CATCH THE BUZZ – California’s Drought Restrictions on Wasteful Water Habits Could Be Coming Back — This Time They’ll Be Permanent!

Source: http://www.beeculture.com/catch-buzz-californias-drought-restrictions-wasteful-water-habits-coming-back-time-theyll-permanent/

Sprinklers spray water on lawn of an east Anaheim home during mid-day on April 3, 2015. New water-wasting restrictions could become permanent in the state. (Photo by Joshua Sudock)

By: Steve Scauzillo – San Gabriel Valley Tribune

Anyone caught wasting water in California may be fined as much as $500 under new rules be… Read More

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To be up to date with the latest information in the beekeeping industry to can check out our beekeeping latest news. On the other hand if you’re new to apiculture and desire to begin professional apiculture today download a copy of our beekeeping for beginners ebook.

Beekeeping, like every other action, has its own dos and don’ts. Start beekeeping normally involves buying bees and the gear that is needed. Nevertheless, some individuals who are beginning this hobby normally make several blunders. It’s acceptable to make mistakes, and also this post can help new beekeepers prevent making precisely the same mistakes others have in the past.

Here are three errors which every beekeeper should prevent:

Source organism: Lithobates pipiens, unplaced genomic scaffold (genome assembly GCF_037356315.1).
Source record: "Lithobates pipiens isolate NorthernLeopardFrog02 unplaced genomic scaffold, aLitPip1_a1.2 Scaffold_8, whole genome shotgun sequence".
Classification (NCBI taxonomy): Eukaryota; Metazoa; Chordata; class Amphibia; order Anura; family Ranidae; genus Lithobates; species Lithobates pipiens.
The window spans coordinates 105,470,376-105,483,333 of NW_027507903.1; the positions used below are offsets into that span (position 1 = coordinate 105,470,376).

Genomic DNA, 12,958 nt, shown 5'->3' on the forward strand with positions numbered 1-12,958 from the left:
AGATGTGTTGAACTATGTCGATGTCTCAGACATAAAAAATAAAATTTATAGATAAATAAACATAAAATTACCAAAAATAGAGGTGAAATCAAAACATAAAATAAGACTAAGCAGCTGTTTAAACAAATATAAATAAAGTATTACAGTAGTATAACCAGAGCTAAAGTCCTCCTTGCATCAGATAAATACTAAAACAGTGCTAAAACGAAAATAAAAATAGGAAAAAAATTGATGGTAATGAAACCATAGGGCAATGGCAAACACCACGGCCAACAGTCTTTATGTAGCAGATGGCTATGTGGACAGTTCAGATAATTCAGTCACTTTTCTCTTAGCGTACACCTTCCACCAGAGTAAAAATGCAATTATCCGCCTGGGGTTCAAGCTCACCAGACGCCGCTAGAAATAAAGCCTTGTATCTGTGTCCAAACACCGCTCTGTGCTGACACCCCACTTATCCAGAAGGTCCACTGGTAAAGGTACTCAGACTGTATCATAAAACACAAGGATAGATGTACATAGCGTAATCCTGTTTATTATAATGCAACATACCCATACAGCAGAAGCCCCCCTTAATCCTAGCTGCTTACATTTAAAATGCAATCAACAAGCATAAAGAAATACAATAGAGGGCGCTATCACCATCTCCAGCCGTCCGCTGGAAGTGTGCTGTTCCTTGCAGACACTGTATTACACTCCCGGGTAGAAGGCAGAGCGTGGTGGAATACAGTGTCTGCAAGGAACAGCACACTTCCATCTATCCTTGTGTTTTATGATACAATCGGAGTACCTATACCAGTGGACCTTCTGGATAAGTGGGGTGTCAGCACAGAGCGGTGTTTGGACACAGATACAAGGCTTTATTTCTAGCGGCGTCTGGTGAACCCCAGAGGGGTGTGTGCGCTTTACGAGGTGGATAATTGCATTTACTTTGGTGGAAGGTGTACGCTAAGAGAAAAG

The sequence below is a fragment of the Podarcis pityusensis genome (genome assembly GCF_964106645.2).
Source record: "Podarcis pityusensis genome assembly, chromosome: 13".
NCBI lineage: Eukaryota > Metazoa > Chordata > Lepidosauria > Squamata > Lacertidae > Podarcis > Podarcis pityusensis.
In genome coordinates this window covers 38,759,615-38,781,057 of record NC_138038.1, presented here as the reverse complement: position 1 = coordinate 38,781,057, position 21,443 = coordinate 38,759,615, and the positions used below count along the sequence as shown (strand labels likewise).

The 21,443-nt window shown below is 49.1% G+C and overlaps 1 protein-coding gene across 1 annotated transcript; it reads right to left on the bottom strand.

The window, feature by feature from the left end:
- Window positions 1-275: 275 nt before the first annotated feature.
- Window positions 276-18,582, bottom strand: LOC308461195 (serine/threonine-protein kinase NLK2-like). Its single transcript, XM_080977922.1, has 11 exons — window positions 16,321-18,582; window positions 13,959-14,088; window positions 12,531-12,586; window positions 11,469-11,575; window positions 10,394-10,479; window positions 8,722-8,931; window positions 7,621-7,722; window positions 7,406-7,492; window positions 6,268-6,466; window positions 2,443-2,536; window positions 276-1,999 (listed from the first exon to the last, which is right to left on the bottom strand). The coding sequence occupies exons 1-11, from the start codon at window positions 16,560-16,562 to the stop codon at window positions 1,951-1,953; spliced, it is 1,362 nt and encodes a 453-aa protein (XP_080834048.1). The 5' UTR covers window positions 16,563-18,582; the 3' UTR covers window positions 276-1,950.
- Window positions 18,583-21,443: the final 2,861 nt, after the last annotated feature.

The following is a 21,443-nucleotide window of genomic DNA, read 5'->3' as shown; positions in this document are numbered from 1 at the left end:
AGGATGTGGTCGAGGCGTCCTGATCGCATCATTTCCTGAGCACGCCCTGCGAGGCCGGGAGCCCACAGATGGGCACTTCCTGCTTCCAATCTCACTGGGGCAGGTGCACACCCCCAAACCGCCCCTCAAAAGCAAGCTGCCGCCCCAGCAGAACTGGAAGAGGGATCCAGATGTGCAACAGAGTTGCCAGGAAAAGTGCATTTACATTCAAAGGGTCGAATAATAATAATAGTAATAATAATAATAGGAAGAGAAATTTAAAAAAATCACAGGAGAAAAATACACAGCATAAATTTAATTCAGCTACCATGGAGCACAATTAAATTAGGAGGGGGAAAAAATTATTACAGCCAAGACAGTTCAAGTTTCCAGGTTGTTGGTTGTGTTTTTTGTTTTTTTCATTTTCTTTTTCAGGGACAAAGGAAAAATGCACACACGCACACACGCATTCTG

1. Not knowing the best time to start avocation or a beekeeping company can prove to be a calamity. It can lead to some lack of cash and your bees. Winter is the worst possible time to begin, since most bees die during the wintertime. This would drive a beekeeper to buy a fresh batch of bees, which would cost more cash. Autumn is another poor time since you will find fewer blooms, so a smaller amount of honey harvested, to begin beekeeping. The best time to start beekeeping is during summer, which will be the time of the year where there are plenty of flowers that are blooming.

2. Purchasing used gear and old books. This can be a common mistake made by many start beekeepers. It is understandable that one would desire to save money as much as possible, but buying used equipment and old beekeeping novels isn’t a good idea. First, used gear can come with “inherited” problems. The extractor outlet might have a flow, or the uncapping knife mightn’t be sharp enough to uncap all the wax. This would surely change the quality of one’s honey, which will ben’t an ideal scenario particularly if a beekeeper is planning to start a honey-selling company. Second, information that is aged can be provided by old novels on beekeeping. One might be stuck using the conventional approach when there are better and faster methods manufacture honey and to keep beehives.

3. Refraining from buying protective equipment. Think relating to this. He/she’ll come out as a pincushion with all the bee stingers, if one doesn’t wear protective gear when managing the hives and amassing the honeycombs. Protective equipment is not cheap, yes, but it is going to help beekeepers avert having to pay medical bills from all the bee stings.

These three mistakes have been presented here to help they are avoided by future beekeepers. Before getting started beekeeping, it truly is best to consult a specialist beekeeper. If buying a particular thing seems overly pricey, always think about the ending price ( in case that they do not buy this item now, will it cost them more later on?). Ultimately, it is up to the individual to decide the best strategy.

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